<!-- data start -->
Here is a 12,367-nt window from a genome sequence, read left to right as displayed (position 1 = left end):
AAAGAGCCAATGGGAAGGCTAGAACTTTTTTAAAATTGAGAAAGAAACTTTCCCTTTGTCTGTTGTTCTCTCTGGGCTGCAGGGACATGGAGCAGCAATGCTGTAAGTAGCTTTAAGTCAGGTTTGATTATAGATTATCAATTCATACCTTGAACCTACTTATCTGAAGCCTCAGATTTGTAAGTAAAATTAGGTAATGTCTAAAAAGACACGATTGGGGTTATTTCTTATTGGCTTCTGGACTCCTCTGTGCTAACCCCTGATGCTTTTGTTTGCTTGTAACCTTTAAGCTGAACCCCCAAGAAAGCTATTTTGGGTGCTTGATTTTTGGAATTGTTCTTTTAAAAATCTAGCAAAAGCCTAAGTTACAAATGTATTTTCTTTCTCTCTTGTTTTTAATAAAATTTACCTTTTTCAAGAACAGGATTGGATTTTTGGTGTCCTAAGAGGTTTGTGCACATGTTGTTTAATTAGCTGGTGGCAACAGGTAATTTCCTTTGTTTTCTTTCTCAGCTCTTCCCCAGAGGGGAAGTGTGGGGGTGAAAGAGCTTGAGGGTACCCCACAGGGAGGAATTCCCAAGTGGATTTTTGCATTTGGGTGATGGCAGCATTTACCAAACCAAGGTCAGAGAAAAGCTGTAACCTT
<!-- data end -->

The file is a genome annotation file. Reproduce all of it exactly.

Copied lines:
Here is a 12,367-nt window from a genome sequence, read left to right as displayed (position 1 = left end):
AAAGAGCCAATGGGAAGGCTAGAACTTTTTTAAAATTGAGAAAGAAACTTTCCCTTTGTCTGTTGTTCTCTCTGGGCTGCAGGGACATGGAGCAGCAATGCTGTAAGTAGCTTTAAGTCAGGTTTGATTATAGATTATCAATTCATACCTTGAACCTACTTATCTGAAGCCTCAGATTTGTAAGTAAAATTAGGTAATGTCTAAAAAGACACGATTGGGGTTATTTCTTATTGGCTTCTGGACTCCTCTGTGCTAACCCCTGATGCTTTTGTTTGCTTGTAACCTTTAAGCTGAACCCCCAAGAAAGCTATTTTGGGTGCTTGATTTTTGGAATTGTTCTTTTAAAAATCTAGCAAAAGCCTAAGTTACAAATGTATTTTCTTTCTCTCTTGTTTTTAATAAAATTTACCTTTTTCAAGAACAGGATTGGATTTTTGGTGTCCTAAGAGGTTTGTGCACATGTTGTTTAATTAGCTGGTGGCAACAGGTAATTTCCTTTGTTTTCTTTCTCAGCTCTTCCCCAGAGGGGAAGTGTGGGGGTGAAAGAGCTTGAGGGTACCCCACAGGGAGGAATTCCCAAGTGGATTTTTGCATTTGGGTGATGGCAGCATTTACCAAACCAAGGTCAGAGAAAAGCTGTAACCTT